US Justice Department announces 13 criminal charges against Meng Wanzhou and Huawei
The US Department of Justice just announced 13 criminal charges against four Huawei organizations and individuals, including Meng Wanzhou in a live press release.
In a press conference with the FBI, US officials announced that Huawei was implicated in a scheme to deceive sanctions on Iran.
Huawei Technologies Ltd., Huawei Devices USA Skycom Tech Ltd. and Meng Wanzhou are all named in the charges.
They were charged with conspiracy, bank fraud, wire fraud, money laundering and obstruction of justice.
Officials claimed that Huawei purposefully used a scheme to deceive the US and the international community to evade sanctions on Iran.
US officials also claimed that Huawei is implicated in stealing T-Mobile trade secrets and that the company was using corporate espionage to get an unfair advantage.
“We’re gonna continue to investigate and prosecute these types of cases because ultimately it undermines the national security and economic security of our nation,” said Matthew Whitaker, the Acting US Attorney General.
The US plans to file their extradition requests soon.
The Justice Department released a detailed indictment on the charges outlining the allegations.
Meng Wanzhou is currently in Vancouver free on bail waiting a judgement on her extradition to the United States.
Canadian officials have yet to comment on the US indictment and charges.
Huawei CFO Meng Wanzhou returned to a Vancouver courtroom on Monday for a hearing over document disclosure.
Lawyers representing Wanzhou claim that her detention at the Vancouver International Airport was unlawful.
Wanzhou is currently awaiting a decision on extradition into the United States over allegations of fraud and circumvention of international sanctions on Iran.
Her lawyers are claiming the disclosure so far has done “little to answer questions raised regarding the conduct of the RCMP and CBSA.”
So far several documents have been disclosed by the RCMP and the Canada Border Services Agency (CBSA) including notes, video and audio recordings, as well as the arrest request from U.S. officials.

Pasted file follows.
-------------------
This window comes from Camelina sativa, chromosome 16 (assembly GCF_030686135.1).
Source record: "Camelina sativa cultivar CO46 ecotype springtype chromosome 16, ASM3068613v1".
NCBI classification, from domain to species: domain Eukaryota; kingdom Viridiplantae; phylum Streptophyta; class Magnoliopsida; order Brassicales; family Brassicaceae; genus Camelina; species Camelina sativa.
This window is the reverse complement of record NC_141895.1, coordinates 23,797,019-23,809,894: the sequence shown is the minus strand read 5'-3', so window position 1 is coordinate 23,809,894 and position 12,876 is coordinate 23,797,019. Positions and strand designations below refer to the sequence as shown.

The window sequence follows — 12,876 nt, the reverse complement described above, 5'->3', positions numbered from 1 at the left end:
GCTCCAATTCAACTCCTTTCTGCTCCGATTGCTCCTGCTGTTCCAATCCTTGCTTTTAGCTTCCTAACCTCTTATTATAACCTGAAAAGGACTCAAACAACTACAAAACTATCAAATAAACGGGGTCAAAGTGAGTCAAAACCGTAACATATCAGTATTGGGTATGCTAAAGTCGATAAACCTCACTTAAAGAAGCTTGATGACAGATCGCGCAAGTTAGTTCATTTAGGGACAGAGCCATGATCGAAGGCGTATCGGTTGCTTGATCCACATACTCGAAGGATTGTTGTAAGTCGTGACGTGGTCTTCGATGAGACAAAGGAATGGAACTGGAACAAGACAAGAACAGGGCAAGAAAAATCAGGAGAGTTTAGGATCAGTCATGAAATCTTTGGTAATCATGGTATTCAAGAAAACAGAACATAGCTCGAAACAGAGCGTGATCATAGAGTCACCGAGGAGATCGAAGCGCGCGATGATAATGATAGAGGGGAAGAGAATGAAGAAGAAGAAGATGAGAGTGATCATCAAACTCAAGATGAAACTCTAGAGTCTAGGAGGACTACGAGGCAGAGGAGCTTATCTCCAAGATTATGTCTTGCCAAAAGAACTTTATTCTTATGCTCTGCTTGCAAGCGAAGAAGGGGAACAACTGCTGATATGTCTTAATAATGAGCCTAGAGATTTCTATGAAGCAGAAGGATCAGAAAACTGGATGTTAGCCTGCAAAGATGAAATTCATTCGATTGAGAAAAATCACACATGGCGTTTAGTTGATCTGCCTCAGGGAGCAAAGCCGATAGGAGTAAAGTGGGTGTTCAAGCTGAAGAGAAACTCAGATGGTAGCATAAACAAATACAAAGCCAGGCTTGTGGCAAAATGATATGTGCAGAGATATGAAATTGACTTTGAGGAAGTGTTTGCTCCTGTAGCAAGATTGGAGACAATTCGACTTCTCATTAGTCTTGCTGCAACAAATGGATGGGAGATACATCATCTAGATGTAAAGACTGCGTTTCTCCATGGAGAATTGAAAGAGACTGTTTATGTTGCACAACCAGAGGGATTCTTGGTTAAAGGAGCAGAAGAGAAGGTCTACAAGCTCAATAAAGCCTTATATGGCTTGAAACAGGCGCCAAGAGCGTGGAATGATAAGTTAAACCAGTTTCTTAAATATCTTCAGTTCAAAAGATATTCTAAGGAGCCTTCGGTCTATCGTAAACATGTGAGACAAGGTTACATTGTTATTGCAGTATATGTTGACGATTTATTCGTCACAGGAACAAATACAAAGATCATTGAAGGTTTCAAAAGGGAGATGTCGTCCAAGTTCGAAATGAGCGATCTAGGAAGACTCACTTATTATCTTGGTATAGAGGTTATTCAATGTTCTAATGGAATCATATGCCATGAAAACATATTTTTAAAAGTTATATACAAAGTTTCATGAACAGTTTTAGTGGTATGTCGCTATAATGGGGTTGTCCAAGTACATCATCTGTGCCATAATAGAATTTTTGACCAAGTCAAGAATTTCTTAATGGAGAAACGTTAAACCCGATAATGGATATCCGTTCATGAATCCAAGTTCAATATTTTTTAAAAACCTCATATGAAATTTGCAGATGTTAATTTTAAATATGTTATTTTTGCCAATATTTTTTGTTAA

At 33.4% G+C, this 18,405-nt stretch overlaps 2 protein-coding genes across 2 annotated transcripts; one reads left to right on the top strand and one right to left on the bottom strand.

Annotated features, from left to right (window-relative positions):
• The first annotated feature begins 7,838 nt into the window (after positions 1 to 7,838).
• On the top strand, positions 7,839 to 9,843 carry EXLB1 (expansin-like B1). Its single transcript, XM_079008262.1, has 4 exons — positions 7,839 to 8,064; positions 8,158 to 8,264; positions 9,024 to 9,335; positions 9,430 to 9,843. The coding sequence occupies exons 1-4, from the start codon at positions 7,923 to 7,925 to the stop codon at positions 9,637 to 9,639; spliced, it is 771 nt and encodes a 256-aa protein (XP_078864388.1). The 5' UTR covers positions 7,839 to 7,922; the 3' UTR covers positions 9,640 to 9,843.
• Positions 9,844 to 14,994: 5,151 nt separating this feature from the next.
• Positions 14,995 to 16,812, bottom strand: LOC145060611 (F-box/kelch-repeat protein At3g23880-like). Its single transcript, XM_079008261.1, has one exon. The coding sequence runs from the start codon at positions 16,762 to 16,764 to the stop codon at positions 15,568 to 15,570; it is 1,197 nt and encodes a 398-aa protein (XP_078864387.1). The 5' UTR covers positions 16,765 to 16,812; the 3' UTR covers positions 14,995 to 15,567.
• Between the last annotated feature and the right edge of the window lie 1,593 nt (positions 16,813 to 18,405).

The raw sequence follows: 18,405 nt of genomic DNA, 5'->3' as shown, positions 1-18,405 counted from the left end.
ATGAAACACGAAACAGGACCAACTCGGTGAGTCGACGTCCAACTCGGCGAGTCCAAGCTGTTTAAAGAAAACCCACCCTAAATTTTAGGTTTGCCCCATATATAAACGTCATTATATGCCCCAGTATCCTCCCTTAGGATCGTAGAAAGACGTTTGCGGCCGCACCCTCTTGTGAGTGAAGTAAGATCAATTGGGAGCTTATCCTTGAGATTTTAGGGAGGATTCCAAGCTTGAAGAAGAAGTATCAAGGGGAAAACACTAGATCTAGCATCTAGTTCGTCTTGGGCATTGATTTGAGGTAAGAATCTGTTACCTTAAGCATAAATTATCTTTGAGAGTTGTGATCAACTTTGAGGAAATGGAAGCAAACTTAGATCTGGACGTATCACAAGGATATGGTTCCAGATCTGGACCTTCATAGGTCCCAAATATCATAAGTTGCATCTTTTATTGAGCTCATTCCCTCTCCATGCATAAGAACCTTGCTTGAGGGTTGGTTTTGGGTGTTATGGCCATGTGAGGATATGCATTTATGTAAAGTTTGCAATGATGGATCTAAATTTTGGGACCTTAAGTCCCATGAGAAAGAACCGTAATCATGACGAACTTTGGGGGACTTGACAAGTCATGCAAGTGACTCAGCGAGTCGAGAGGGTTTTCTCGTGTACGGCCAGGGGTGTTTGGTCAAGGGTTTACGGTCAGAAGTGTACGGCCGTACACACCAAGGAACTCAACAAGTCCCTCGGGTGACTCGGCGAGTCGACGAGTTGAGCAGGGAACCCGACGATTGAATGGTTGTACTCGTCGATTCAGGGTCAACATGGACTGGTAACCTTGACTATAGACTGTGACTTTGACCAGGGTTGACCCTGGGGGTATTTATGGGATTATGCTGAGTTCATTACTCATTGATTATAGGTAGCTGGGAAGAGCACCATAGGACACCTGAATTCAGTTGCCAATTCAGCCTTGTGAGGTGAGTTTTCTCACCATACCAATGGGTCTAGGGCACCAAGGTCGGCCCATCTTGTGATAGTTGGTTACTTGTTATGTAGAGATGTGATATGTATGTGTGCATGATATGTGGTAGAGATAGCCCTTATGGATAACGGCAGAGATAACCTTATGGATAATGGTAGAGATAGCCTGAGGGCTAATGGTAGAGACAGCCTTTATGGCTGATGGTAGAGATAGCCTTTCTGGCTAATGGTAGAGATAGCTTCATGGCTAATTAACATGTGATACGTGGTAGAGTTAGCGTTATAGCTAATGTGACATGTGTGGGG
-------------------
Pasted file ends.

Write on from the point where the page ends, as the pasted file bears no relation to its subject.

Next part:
“The CBSA properly fulfilled its role in examining the applicant and her goods to assess her admissibility,” claimed the Attorney General.
Wanzhou’s extradition trial is set to begin on January 20, 2020.
Claiming that she was detained in a manner that violated her rights under the Canadian Charter of Rights and Freedoms, Huawei CFO Meng Wanzhou filed a civil claim with the British Columbia Supreme Court.
Through her lawyers, she alleges that the government worked together with the Canadian Border Service Agency and the RCMP to falsely imprison her. She claims that her arrest and detention was a wrongful exercise of authority and that Canadian officials collected evidence from her in a way that violated the Charter.
It will be interesting to see how the case proceeds, as the tense political situation between Canada and China entered a new chapter following the shocking revelations of the SNC-Lavalin scandal plaguing the Trudeau government.
At the request of the US, Canada arrested and detained Huawei’s CFO, who has since been facing extradition to the US to face charges of being involved in a corporate scheme to circumvent sanctions against Iran.
Huawei is China’s largest telecommunications company and is well-connected to the Chinese government. It is clear that Meng’s arrest was taken by the Chinese to be a direct attack on their national interests.
Since then, China has detained several Canadians, and has even put one accused drug smuggler on death row. In Canada, those actions are largely seen as a direct retaliation against Meng’s detention.
SNC-Lavalin screws it up for Canada
Trudeau has repeatedly declined China’s requests for Meng’s release, citing that Canada is a country that respects the rule of law, and that Canadians would not accept any political interference in our judicial system.
As if on cue, explosive allegations arose that Trudeau was directly involved in a concerted and sustained effort to blackmail his former attorney general to force the civil service to drop charges against Liberal-connected construction giant SNC-Lavalin.
The Montreal-based engineering firm was charged with bribing Libyan officials under the Gaddafi regime, which included almost $2 million of bribes to the son of Libya’s former dictator Muammar Gaddafi. Part of that $2 million even included $30,000 to buy prostitutes for the young “prince” when he visited Canada a decade ago.